The above talent classifications lend themselves to establishing sub-groupings of employees in the workplace who are allocated or exempted from the organisation’s talent pool based on the objective assumptions of whether these individuals are talented (O’Connor & Crowley-Henry, 2017). This results in a conundrum and pressure points of exclusive versus inclusive TM approaches. The dichotomy of exclusive versus inclusive talent continues to dominate academic literature (see Kaliannan et al., 2023).

Inclusive talent

The inclusive approach is a more recent development because of egalitarian concepts, workplace regulations and legislative frameworks driving equal treatment of people (Capelli & Keller, 2014). According to Thunnissen (2015), the inclusive conceptualisation of TM contains policies and practices related to talent applying to all employees. Inclusive TM strategies correspond with the principles of human potential development by using internal potential (Savanevičienė & Vilčiauskaitė, 2017). Research by Swailes et al. (2014) explains two conditions of inclusive talent in the workplace. Firstly, employees get the same opportunity to show their potential, but only those who exceed performance expectations will be included. This approach again cascades into an exclusive approach where only those with potential and those who can perform are progressing in the workplace. Secondly, all employees are allowed to participate without expecting them to showcase their talent to meet the criteria. Consequently, the organisational strategy and culture should be designed to locate and use talents of all the employees (Swailes, 2020). The inclusive approach towards mastery is criticised for being too generalist and HRM-orientated without considering the unique fast-tracking career needs of high potentials and higher performers (Iles et al., 2010). High-performing talents will likely leave their employment if their career needs are not catered for (Obeng et al., 2021).

Exclusive approach

The exclusive approach towards TM focuses on specific parts of the workforce, namely the ‘elite group’ of talented individuals that generates value for the organisation and to whom scarce workplace resources are allocated first (Sparrow & Makram, 2015). Holck and Stjerne (2020) state that exclusive TM approaches contribute to social segregation, potentially spreading to broader organisational and economic inequality. Moreover, perceived injustice and marginalisation in TM can result in disengaged and poor-performing employees (O’Connor & Crowley-Henry, 2017). In support, Meyers (2020) and Lai and Ishizanka (2020) caution against the psychological causes of being allocated a certain ‘talent status’ such as the erosion of social, group and organisational identity when excluded from talent pools. On the other hand, those individuals considered the ‘elite’ can experience burnout when they lose their talent, status and prestige (Malik & Singh, 2020).

The authors believe that a hybrid approach towards TM could be more beneficial during times of crisis. According to Anggraini and Ma’arif (2022), blended TM can be considered a creative approach to ensure business continuity and competitive advantage in a pandemic environment. According to Barkhuizen and De Braine (2022), a combination of exclusive and inclusive TM approaches for talent pool development contributes to the work identity of individuals. Research by Develí et al. (2022) showed that leadership, by applying social intelligence and social skills to create a more inclusive climate during COVID-19, contributed to employees’ organisational identification. As Harding (2019) mentioned, the extent individuals move between alienation and inclusivity influences the meaning they derive from their work. Advocates for a hybrid approach towards talent that combines exclusive and inclusive talent approaches, not only differentiate and distinguish themselves from their competitors but also overcome contentious employment relations aspects such as marginalising and excluding so-called ‘non-valuable’ employees (Yildiz & Esmer, 2021). A more blended approach allows for investment in all employees by putting them in positions based on their potential and providing them with the career development opportunities required to enable their performance (Meyers & Van Woerkom, 2014).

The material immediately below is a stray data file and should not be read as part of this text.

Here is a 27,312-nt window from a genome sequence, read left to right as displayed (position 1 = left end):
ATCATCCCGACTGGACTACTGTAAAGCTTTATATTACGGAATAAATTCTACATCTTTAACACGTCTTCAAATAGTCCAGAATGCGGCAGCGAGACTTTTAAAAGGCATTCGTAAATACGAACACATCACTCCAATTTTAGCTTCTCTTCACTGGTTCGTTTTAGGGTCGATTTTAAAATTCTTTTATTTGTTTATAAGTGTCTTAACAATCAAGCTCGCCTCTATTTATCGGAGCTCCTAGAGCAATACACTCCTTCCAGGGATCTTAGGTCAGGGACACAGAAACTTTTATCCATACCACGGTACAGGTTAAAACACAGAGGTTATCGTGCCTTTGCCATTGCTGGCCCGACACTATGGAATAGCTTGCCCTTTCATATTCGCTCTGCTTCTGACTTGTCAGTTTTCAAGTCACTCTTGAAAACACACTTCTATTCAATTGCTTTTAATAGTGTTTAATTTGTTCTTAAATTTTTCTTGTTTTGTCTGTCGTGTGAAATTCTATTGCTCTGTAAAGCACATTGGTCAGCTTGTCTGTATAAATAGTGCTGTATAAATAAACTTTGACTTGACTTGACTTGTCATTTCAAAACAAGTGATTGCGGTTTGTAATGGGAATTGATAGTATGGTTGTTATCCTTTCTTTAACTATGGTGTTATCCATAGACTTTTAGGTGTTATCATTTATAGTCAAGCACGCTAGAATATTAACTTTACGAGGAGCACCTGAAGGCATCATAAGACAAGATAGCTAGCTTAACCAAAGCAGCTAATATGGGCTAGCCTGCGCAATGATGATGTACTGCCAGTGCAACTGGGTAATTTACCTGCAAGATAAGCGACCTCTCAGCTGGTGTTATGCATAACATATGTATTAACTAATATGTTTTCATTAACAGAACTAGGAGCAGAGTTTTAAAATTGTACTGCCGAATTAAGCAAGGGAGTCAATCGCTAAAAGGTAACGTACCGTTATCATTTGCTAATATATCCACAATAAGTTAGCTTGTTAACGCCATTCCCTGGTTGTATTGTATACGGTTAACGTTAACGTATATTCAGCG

Proposition 4: A blended talent management approach, combining inclusive and exclusive talent approaches, will enhance meaningful work experiences during disruption.

Rethinking the current paradigms for talent management: The value of talent

The strategic value of talent

Much has been written about the potential strategic value of talent in the organisation. From the available work presented, it appears that talent is an ‘object’ or a ‘strategic asset’ that, through various ‘strategic’ TM interventions and practices, can contribute to key organisational deliverables (see Collings & Mellahi, 2009). In simple terms, talent should contribute to some exemplary achievement for the organisation, whether through their unique capabilities or the position they are employed in (see Scullion et al., 2016). From a triple bottom line approach, a reciprocal relationship exists between the organisation and talent preferences. A study by Alhaddi (2015) showed that new talents, such as Generation Y, are more likely to be attracted, retained, and engaged in organisations that follow a triple-bottom-line approach. Conversely, Mujtaba and Mubarik (2022) found that an effective TM system (i.e. acquisition, development, retention) significantly contributes to organisational sustainability and the bottom line through sustainable employee behaviours. A study by Ahmad et al. (2020) showed that the value and performance of talented individuals could be enhanced through re-strategising performance management systems and strengthening employee–employer relationships. Hughes and Christensen (2021) advocate that talented employees, who can deliver service excellence are essential in both stable and disruptive times.